Public Relations – Getting the Word Out
Public relations, aka PR, is the placement of informational news and feature articles about your company in the media your customers read, watch or listen. It’s meant primarily to generate awareness, not direct sales. However, these messages can be powerful because they give the impression of being endorsed by the medium in which the story appears. And PR is relatively inexpensive compared to other forms of marketing. The downside of PR is that you can’t accurately predict when the information will appear, if it will appear intact with its original perspective, or even if the editor deems it newsworthy enough to publish at all. This all depends on the timeliness of the subject, the availability of space or time, and the relationship you or your PR professional have with each editor. Besides press releases and articles, a PR campaign may include press kits, newsletters, informational programs, charitable activities or special events. For example, to get the most exposure for their new line of digital noise-cancelling aviation headsets, Sennheiser held their product launch event at the premier general aviation air show in the world – Oshkosh.
Generating Story Ideas for PR
When developing a story for press releases or articles, remember the audience who will be reading it. Press releases are often called “news releases,” and news is the operative word. The editors who choose whether or not to run your piece have just one thing in mind: Will my audience care about this story? So think like an editor. No matter the topic you’re trying to publicize – an innovative product, an expansion or upgrade, a business merger – try to find an angle that offers some benefit to the potential reader. Tie your story to an industry trend, a timely event or a topical subject whenever possible. Conducting surveys or providing relevant tips for readers are always sure winners for getting published, while also positioning you as an expert in your field. During the writing process, focus on hard facts, mentioning the most important first, and forego any self-serving sales copy that may turn editors off.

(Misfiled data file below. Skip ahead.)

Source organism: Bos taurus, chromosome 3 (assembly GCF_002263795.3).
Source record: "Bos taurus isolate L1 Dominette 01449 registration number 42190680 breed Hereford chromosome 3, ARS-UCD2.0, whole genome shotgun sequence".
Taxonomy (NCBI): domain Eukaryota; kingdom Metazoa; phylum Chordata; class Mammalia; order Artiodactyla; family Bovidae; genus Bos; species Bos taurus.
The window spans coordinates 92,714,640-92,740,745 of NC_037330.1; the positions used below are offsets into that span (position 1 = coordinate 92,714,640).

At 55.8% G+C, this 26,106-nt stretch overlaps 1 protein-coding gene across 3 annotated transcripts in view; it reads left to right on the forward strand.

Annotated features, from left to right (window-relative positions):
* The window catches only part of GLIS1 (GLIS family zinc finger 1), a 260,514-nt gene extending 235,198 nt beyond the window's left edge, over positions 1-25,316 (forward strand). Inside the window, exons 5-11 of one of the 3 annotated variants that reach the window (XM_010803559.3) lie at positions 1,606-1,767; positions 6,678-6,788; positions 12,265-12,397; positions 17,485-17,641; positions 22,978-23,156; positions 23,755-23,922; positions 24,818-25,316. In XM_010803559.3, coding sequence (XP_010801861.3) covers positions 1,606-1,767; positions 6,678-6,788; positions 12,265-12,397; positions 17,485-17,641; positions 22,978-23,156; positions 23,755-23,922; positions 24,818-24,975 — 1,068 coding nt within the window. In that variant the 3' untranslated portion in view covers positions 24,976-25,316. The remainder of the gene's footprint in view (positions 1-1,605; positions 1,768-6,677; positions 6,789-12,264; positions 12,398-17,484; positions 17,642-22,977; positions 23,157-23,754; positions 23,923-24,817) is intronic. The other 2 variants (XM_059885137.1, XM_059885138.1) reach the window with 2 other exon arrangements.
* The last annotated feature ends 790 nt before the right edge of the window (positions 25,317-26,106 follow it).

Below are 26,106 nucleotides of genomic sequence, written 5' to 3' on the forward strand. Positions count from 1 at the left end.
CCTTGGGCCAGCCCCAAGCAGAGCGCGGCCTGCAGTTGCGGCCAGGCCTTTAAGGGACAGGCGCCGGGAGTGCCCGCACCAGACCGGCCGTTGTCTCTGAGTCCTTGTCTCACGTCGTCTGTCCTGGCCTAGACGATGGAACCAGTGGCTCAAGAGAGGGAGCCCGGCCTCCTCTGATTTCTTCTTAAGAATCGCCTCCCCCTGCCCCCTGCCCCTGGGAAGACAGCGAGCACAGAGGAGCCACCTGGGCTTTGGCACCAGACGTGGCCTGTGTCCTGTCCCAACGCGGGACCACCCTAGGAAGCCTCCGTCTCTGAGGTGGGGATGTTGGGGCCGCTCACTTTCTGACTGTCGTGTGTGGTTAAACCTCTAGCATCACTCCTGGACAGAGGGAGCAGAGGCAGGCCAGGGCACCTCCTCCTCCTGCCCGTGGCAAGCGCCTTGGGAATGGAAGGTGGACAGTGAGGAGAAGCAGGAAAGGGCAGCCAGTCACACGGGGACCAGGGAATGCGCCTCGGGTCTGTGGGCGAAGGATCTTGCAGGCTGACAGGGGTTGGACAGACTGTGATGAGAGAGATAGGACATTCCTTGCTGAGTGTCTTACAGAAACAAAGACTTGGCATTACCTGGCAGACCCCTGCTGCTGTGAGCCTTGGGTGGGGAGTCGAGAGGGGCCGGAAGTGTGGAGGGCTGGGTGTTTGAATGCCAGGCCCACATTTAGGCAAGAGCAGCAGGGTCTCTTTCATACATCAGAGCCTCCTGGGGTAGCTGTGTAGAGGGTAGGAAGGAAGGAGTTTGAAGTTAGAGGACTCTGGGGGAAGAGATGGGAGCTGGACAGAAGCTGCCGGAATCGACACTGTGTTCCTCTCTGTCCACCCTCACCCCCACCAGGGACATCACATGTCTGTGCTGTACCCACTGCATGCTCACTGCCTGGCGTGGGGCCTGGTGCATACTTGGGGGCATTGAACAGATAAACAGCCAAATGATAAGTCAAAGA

There Is Only One Thing In The World Worse Than Being Talked About, And That Is Not Being Talked About.Oscar Wilde
Aviation Marketing Consulting is expert at utilizing this cost-effective marketing tool to build awareness and generate interest for your aviation business through press releases, articles, white papers and events.
Which Should Come First: Advertising or PR?
Let’s say you have a new company. It’s got all the elements of a good brand, but no one knows about it. What’s the best way to break into t
he market – advertising or PR? If you answered PR, you’d be right. Why? Because it’s a new company, you probably have an interesting story to tell about your business: why you created it, the benefit it provides, etc. And PR is more cost-effective than advertising, even in smaller local markets. This can be a big consideration for a start-up with a limited marketing budget. Advertising builds interest over time, but it’s costly. So, unless you’ve got deep pockets, it’s best to utilize PR when you launch a new business, rather than do extensive advertising.